15. Support for facilities reuniting children with families; generally, once a child has been placed in a facility, little effort is made to consider reuniting them with their family; often, families don’t even visit children once they are in a facility; reuniting them with their families can involve a lot of negotiation and logistics that facilities cannot afford, but reuniting them should always be the first concern for facilities and others working with child protection
16. Working with fathers/birthing partners, to encourage women to consider not being alone during delivery and the days after birth; programs that focus on infants, children or women can effectively exclude men, even antagonize them; working with fathers during pregnancy and birth is only one way of including them and could have a significant impact on the tendency to place children in orphanages; working with fathers to understand and negotiate how they can support their partner through pregnancy and delivery and the early months (putting it prosaically, mothers are often afraid of healthcare professionals, but healthcare professionals are often afraid of fathers who turn up to support their partners!)
17. Investigate cases of ‘abandonment’ and other instances of children being separated; this is a legal/administrative issue that can be very vague when cited as a reason for referring a child to an orphanage; it’s difficult to ‘abandon’ a child without a lot of people knowing about it, so claims of abandonment should be treated with greater caution
18. Investigate cases attributed to ‘alcoholism’, as some of them may be something entirely different, or something treatable, but that drives the alcoholism; the term ‘alcoholic’ can be applied to anyone who drinks, especially when applied to a woman; some residential facilities are funded by churches that preach against even the slightest association with alcohol
19. Follow up HIV and TB infected children to find out why they are in facilities, where they often cannot benefit from funded programs that are available for those conditions; chronic conditions can prove difficult for families to deal with, but many children are successfully cared for at home, given the right support
20. Investigate cases attributed to ‘abuse’ to ensure that there is not some other treatable cause that has been categorized as abuse; families are generally reluctant to discuss abuse openly, so it must be questioned when it is used as a reason for admitting a child to an orphanage; of course, abuse does occur, and there are legitimate reasons for children to be separated from their family, and possibly referred to a facility, a foster family, etc
21. Investigate children for whom there is no identifiable reason for their being in a facility, no problem with the child, no problem with the mother/carer/parents/family; if a child is in a facility and no one is visiting them, they can be left without anyone considering their future care; facilities often don’t have the resources to regularly review children’s care plan and social welfare tend to leave such matters to the facility
22. Promotion of Early Childhood Education where this is not available; many children go to school late for various reasons and this can make it difficult for them to catch up; sending children to appropriate education institutions must become the norm; being in daycare or early schooling is preferable to being at home alone, in the care of young siblings or in the care of people who are neither trained nor motivated to look after the child
23. Promotion of inclusive education in public schools; sometimes the smallest reason can be used for delaying a child’s start at school, such as a very minor impairment or disability; for example, there’s no reason for most children with albinism to stay at home; some children out of school have special needs that can be met at state schools, preferably with appropriate measures where the special needs are more acute; waiting until an institution that can provide for special needs is identified, or until the child is older and can more easily access such an institution, leads to long delays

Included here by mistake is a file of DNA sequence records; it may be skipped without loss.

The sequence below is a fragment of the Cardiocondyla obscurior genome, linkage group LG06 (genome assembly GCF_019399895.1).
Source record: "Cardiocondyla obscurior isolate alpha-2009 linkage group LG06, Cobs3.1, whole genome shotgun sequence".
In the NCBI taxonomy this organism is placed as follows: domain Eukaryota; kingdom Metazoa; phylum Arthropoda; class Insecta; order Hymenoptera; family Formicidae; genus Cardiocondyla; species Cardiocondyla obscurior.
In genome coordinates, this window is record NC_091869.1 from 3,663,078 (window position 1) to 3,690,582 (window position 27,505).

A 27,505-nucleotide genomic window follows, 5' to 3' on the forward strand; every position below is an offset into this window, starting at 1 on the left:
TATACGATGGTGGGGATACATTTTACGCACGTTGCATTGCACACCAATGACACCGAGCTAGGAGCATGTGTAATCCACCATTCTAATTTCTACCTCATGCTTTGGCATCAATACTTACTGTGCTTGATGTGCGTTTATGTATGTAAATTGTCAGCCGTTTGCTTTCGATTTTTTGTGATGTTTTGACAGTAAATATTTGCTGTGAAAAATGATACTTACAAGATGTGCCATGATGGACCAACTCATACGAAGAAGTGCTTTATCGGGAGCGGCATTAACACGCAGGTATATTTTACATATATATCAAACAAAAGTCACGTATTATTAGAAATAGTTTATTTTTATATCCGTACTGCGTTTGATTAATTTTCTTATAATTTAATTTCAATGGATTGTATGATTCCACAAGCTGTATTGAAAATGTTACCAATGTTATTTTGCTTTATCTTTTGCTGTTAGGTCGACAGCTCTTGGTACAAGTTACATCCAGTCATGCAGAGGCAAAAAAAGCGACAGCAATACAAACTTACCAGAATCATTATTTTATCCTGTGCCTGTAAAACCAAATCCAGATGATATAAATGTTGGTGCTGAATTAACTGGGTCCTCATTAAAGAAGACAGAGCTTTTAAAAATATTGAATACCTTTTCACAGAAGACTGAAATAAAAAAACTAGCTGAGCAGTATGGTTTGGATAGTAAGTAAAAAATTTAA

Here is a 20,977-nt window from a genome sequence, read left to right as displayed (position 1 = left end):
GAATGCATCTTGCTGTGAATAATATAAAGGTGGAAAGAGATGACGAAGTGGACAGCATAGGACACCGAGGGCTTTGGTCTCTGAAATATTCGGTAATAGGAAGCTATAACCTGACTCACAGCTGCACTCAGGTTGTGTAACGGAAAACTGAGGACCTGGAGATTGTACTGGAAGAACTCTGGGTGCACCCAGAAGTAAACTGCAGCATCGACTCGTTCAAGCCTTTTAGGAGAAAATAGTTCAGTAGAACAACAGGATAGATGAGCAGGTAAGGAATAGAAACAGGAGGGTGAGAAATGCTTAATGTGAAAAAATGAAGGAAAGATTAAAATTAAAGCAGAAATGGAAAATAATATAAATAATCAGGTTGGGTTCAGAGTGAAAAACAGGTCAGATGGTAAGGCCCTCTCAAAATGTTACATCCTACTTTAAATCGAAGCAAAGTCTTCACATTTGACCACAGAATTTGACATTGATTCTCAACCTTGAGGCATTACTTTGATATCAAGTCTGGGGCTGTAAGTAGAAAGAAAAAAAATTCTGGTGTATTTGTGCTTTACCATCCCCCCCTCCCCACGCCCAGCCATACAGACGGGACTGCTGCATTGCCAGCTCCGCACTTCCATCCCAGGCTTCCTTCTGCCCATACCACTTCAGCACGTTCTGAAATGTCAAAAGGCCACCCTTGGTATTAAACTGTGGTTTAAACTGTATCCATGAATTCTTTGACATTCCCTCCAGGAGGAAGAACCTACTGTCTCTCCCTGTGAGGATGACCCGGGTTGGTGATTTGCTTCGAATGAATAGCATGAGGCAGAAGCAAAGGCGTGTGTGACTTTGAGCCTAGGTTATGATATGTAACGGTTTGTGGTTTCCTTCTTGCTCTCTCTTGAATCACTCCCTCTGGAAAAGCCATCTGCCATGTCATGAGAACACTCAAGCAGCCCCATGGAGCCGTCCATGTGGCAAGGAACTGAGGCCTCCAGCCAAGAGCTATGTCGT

24. There are tools such as the ‘Child Development and Monitoring Tool’ (from the Suryakanti Foundation), which can help identify, treat and even prevent some conditions that give rise to children having special needs; special needs can include developmental, behavioral, learning, impairments, etc, so it’s important to accurately identify what needs a child has as early as possible
There are many alternatives to ‘orphanages’ and ways of preventing separation of children from their family. But it will be a harder job to assess the needs of every child currently in an institution and reunite them with their family, or care for them more appropriately, than it was to refer them to the institution in the first place. The challenge is to follow Tanzania’s Law of the Child Act to the letter: an orphanage should always be a last resort, and it should not be seen as a permanent solution.
The majority of Tanzanian families are poor, a lot are living below the poverty line, unemployed, unskilled and isolated from services they need to change things for themselves. Orphanages and NGOs, donors and sponsors have long been seen as a lifeline, a way of getting one or more children cared for and educated, perhaps so that they can do more for their family later. If resources and funding are to be reduced in one area of child protection, they must be redeployed elsewhere.
But the proliferation of orphanages in a region such as Arusha has merely led to the expectation that more and more orphanage places will be provided. And children will continue to be referred to orphanages as long as a justification that is acceptable to social welfare can be found. Support, funding and sponsorship need be redeployed in ways that avoid separating families.
This is a working document and it will continue to be developed if people make contributions, comments, criticisms, etc. Thank you in advance!